"Psycho Killer" is a song written by David Byrne, Chris Frantz and Tina Weymouth and first played by their band The Artistic in 1974, and as New Wave band Talking Heads in 1975,with a later version recorded for their 1977 album Talking Heads: 77. The band's "signature debut hit" features lyrics which seem to represent the thoughts of a serial killer. Originally written and performed as a ballad, "Psycho Killer" became what Allmusic calls a "deceptively funky New Wave/No Wave song ... [with] an insistent rhythm, and one of the most memorable, driving basslines in rock & roll."
"Psycho Killer" was the only song from the album to appear on the Billboard Pop Singles chart, peaking at number 92. It placed 32nd on the Triple J Hottest 100 in 1989, and peaked at #11 on the Dutch singles chart in 1977.
According to the preliminary lyric sheets copied onto the 2006 remaster of Talking Heads: 77, the song started off as a semi-narrative of the killer actually committing murders. Byrne has said of the song:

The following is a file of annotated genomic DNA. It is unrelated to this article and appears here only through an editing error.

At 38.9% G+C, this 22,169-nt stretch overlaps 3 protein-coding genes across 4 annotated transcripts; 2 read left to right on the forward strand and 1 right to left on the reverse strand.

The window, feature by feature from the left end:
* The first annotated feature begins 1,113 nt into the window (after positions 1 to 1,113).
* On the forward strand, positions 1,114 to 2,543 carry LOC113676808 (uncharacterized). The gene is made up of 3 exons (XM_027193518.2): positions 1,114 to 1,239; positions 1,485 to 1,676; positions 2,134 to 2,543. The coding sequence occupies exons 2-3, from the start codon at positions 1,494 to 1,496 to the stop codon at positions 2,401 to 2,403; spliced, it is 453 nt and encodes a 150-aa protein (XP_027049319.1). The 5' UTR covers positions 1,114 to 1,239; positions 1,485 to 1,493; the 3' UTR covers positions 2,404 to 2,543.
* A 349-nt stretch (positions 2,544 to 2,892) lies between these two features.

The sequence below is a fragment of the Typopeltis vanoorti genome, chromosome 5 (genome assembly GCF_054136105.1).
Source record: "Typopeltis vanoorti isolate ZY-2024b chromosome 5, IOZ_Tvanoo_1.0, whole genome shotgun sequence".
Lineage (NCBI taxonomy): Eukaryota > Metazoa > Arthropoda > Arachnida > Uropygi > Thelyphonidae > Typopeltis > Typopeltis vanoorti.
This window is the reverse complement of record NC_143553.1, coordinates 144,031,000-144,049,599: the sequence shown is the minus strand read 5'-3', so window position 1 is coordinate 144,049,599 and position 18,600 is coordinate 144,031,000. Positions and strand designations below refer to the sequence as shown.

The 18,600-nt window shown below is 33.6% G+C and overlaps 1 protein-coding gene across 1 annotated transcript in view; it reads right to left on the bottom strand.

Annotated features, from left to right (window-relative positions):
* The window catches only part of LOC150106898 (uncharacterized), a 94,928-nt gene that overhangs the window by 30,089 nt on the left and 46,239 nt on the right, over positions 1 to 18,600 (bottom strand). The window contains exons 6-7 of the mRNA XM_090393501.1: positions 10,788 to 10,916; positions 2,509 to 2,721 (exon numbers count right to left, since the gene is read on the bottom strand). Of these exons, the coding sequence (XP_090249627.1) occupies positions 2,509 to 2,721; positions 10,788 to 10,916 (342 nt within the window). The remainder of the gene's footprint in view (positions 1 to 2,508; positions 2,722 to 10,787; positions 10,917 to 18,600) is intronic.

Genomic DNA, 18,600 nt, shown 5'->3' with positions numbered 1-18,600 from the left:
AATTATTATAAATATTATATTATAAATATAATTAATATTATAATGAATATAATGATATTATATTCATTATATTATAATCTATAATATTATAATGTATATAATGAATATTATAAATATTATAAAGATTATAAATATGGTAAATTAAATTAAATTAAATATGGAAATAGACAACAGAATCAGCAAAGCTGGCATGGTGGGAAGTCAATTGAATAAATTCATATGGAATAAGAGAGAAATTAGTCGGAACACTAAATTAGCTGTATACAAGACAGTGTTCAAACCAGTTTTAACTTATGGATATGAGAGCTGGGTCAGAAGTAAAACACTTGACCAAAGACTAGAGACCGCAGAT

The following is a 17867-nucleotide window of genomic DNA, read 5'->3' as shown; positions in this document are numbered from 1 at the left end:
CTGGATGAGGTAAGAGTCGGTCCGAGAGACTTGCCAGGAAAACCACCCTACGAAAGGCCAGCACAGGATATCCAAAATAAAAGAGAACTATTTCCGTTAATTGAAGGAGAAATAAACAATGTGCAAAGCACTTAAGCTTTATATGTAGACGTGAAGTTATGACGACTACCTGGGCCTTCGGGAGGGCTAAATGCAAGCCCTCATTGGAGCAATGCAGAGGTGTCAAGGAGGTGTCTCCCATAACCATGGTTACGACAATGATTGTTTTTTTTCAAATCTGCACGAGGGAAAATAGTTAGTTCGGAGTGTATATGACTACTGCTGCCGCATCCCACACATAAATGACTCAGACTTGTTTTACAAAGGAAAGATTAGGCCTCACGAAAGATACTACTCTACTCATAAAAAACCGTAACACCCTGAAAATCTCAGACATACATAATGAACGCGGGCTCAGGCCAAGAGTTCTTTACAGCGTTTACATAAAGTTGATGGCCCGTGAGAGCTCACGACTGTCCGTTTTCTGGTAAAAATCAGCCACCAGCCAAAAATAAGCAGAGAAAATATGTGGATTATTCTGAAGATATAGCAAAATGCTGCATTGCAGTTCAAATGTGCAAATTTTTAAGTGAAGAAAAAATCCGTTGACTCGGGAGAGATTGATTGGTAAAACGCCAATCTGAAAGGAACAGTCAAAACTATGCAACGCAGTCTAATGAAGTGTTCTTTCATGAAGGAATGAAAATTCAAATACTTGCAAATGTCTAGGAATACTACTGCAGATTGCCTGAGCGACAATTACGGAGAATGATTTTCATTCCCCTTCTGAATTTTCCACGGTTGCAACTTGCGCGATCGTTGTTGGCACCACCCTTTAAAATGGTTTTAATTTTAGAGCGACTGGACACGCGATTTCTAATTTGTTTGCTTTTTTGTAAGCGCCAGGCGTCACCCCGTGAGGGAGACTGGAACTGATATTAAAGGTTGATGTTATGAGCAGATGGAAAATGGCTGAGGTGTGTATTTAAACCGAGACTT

When I started writing this (I got help later), I imagined Alice Cooper doing a Randy Newman-type ballad. Both the Joker and Hannibal Lecter were much more fascinating than the good guys. Everybody sort of roots for the bad guys in movies.
- Ce que j'ai fait ce soir-là
- Ce qu'elle a dit ce soir-là
- Réalisant mon espoir
- Je me lance vers la gloire... OK
- What I did, that evening
- What she said, that evening
- Fulfilling my hope
- Headlong I go for glory... OK